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Summary:

Find the matrix of the rotation in 3space through the angle ##\alpha## around the vector ##(1,2,3)^T##. We assume that the rotation is counterclockwise if we sit at the tip of the vertex and are looking at the origin.
It is alright to express the matrix as a product of matrices.
Main Question or Discussion Point
Denote ##v=(1,2,3)^T##, ##\theta=\arctan(2)##, and ##\phi=\arctan(\frac{3}{\sqrt{5}})##.The way that I attempted this was by performing the following steps:
(1) Rotate ##v## about the zaxis ##\theta## degrees, while keeping the zcoordinate constant.
(2) Rotate ##v## about the yaxis ##\phi## degrees, while keeping the ycoordinate constant.
(3) Rotate ##v## about the xaxis ##\alpha## degrees, while keeping the xcoordinate constant.
(4) Rotate ##v## about the yaxis back ##\phi## degrees.
(5) Rotate ##v## about the zaxis back ##\theta## degrees.
I've attached images for visualization. I sort of drew the second projection incorrectly in the second image, so the slope of the line should actually be steeper and be at ##x=\sqrt{15}## instead of some arbitrary point after ##x=3##.
Denote the transformation ##R_{(u,\beta)}:\mathbb{R}^3\rightarrow \mathbb{R}^3## by the counterclockwise rotation of some ##v\in \mathbb{R}^3## through some angle ##\beta## about the ##u##axis, where ##u\in \{x,y,z\}## and ##\beta\in [0,2\pi]##. Then the desired transformation is given by:
##T=R_{(z,\theta)}R_{(y,\phi)}R_{(x,\alpha)}R_{(z,\theta)}R_{(y,\phi)}##
Anyway, does this look right? If not, did I misunderstand the problem?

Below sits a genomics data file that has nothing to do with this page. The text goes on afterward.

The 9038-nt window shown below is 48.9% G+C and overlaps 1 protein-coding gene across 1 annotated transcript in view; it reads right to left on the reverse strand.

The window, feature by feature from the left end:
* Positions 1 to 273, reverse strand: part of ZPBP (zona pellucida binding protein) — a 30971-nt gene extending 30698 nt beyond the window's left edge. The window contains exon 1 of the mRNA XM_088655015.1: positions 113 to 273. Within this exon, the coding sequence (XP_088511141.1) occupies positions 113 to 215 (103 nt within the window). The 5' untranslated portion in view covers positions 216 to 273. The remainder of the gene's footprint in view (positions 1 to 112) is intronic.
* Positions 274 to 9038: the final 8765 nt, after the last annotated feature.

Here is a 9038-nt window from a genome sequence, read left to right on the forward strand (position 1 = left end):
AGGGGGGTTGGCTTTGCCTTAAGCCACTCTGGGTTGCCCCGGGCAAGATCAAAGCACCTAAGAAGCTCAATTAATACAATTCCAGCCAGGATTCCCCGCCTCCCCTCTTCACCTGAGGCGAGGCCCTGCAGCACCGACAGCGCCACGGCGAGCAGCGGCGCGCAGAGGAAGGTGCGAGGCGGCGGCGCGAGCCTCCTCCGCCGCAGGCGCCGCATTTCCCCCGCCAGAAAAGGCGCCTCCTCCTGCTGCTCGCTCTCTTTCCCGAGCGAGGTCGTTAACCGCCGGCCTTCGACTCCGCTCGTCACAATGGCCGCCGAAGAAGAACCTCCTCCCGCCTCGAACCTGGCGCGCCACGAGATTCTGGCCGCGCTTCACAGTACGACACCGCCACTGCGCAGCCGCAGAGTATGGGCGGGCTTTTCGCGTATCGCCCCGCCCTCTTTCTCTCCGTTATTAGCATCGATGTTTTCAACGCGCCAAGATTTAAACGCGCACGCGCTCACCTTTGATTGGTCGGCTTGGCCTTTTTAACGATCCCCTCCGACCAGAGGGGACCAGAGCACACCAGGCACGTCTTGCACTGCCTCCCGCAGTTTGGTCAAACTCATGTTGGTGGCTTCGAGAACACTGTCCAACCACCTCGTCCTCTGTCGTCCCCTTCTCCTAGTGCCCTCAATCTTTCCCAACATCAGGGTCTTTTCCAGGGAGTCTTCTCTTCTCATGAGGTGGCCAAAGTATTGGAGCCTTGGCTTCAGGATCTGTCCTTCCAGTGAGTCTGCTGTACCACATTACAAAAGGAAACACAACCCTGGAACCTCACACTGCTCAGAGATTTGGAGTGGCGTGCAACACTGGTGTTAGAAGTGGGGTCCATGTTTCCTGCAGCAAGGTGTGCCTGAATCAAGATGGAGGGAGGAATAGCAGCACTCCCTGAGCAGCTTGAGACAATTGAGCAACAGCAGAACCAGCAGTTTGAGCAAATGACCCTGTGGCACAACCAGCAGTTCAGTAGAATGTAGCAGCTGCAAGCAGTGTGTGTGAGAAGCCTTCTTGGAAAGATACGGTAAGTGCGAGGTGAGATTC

(1) Rotate ##v## about the zaxis ##\theta## degrees, while keeping the zcoordinate constant.
(2) Rotate ##v## about the yaxis ##\phi## degrees, while keeping the ycoordinate constant.
(3) Rotate ##v## about the xaxis ##\alpha## degrees, while keeping the xcoordinate constant.
(4) Rotate ##v## about the yaxis back ##\phi## degrees.
(5) Rotate ##v## about the zaxis back ##\theta## degrees.
I've attached images for visualization. I sort of drew the second projection incorrectly in the second image, so the slope of the line should actually be steeper and be at ##x=\sqrt{15}## instead of some arbitrary point after ##x=3##.
Denote the transformation ##R_{(u,\beta)}:\mathbb{R}^3\rightarrow \mathbb{R}^3## by the counterclockwise rotation of some ##v\in \mathbb{R}^3## through some angle ##\beta## about the ##u##axis, where ##u\in \{x,y,z\}## and ##\beta\in [0,2\pi]##. Then the desired transformation is given by:
##T=R_{(z,\theta)}R_{(y,\phi)}R_{(x,\alpha)}R_{(z,\theta)}R_{(y,\phi)}##
Anyway, does this look right? If not, did I misunderstand the problem?